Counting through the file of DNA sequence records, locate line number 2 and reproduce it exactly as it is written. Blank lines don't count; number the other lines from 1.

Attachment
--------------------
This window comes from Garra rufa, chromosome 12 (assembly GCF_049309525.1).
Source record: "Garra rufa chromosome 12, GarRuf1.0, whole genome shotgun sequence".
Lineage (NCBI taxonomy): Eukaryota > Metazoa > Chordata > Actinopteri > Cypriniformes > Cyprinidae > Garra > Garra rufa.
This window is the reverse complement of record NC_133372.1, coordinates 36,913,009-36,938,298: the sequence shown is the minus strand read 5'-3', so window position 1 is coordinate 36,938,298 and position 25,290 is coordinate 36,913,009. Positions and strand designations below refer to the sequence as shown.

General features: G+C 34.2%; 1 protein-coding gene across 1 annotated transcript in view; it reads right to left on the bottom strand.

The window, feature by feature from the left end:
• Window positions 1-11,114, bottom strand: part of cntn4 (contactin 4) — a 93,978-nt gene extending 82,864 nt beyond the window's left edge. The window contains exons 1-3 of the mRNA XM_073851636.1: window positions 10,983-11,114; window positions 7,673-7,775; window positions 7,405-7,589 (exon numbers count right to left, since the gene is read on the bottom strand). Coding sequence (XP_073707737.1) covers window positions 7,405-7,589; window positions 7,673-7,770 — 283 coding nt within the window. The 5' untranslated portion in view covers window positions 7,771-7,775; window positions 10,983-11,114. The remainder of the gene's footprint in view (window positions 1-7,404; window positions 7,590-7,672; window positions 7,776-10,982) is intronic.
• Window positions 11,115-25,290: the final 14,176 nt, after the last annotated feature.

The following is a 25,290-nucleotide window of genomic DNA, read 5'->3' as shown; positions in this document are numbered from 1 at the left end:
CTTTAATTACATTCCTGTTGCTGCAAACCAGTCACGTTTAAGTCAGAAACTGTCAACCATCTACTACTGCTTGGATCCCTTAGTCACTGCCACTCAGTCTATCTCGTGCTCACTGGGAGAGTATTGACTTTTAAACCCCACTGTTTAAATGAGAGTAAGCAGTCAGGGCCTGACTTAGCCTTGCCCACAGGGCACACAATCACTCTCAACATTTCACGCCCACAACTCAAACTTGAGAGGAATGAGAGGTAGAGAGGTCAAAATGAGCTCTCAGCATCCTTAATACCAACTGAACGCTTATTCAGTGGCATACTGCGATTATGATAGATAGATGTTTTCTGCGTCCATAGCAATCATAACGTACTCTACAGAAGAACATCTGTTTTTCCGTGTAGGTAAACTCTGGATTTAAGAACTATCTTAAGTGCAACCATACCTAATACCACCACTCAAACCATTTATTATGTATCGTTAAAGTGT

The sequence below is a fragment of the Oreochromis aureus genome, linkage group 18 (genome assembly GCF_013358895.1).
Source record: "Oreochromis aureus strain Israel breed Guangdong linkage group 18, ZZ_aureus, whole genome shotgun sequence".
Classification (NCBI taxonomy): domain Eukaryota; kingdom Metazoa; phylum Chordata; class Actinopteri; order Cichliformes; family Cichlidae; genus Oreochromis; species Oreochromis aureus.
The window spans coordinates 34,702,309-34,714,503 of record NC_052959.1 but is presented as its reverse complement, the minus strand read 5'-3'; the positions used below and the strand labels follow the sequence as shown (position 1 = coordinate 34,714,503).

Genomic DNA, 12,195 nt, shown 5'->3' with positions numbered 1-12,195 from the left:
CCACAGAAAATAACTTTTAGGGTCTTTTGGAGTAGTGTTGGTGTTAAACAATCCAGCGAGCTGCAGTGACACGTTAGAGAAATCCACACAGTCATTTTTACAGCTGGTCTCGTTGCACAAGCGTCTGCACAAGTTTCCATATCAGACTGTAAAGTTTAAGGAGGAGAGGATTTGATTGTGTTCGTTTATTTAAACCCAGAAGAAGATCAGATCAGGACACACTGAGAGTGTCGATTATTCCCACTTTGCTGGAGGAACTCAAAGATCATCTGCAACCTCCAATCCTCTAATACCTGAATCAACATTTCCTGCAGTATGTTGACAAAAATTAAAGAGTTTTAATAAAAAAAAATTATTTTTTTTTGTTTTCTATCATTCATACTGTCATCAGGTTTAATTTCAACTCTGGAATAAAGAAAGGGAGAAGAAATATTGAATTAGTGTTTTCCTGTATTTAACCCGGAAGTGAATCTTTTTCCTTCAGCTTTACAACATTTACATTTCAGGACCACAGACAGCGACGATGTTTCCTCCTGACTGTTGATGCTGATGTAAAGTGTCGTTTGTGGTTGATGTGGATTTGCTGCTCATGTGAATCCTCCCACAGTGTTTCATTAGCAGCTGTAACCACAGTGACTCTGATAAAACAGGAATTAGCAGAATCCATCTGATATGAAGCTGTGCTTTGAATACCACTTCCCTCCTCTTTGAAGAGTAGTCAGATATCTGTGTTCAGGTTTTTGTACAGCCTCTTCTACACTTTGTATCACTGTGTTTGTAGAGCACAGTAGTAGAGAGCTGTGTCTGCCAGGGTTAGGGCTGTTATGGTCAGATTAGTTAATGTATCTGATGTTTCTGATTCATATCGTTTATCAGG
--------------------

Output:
Source record: "Garra rufa chromosome 12, GarRuf1.0, whole genome shotgun sequence".